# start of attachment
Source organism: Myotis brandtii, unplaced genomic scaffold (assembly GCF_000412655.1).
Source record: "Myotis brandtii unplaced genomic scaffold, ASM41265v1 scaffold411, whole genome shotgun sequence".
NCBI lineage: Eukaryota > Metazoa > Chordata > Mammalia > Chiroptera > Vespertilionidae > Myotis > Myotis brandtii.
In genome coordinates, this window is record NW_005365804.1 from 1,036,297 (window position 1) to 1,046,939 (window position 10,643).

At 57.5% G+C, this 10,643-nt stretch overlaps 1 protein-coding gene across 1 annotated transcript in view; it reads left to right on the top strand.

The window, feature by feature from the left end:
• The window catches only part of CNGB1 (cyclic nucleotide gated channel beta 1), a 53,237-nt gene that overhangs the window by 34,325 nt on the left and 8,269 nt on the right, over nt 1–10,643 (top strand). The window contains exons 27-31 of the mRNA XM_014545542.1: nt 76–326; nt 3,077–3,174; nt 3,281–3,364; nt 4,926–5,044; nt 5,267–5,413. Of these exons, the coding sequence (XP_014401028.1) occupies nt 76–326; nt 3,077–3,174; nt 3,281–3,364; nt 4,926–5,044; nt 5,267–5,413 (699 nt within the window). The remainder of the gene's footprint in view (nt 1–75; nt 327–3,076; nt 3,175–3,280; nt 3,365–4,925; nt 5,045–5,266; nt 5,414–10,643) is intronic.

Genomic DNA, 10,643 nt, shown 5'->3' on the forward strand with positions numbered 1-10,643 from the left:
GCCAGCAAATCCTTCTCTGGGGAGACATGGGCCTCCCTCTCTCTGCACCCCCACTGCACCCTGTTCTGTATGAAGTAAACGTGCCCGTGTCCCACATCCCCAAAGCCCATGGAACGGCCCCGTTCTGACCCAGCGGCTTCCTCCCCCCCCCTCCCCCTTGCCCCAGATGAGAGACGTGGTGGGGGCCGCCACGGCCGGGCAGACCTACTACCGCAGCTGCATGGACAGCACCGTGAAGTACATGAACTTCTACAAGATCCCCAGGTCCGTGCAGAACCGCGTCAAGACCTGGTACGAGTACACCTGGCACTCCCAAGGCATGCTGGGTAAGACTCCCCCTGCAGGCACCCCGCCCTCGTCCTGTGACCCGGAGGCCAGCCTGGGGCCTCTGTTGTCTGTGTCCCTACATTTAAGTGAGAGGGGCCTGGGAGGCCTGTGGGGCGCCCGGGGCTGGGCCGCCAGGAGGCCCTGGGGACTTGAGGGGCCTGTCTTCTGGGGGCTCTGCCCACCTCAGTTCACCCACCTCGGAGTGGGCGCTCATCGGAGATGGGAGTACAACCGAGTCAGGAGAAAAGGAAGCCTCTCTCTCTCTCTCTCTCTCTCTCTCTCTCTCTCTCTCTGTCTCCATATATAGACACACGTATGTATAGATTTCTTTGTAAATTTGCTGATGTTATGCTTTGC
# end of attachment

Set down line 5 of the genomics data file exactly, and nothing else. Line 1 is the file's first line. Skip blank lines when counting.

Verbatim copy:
At 57.5% G+C, this 10,643-nt stretch overlaps 1 protein-coding gene across 1 annotated transcript in view; it reads left to right on the top strand.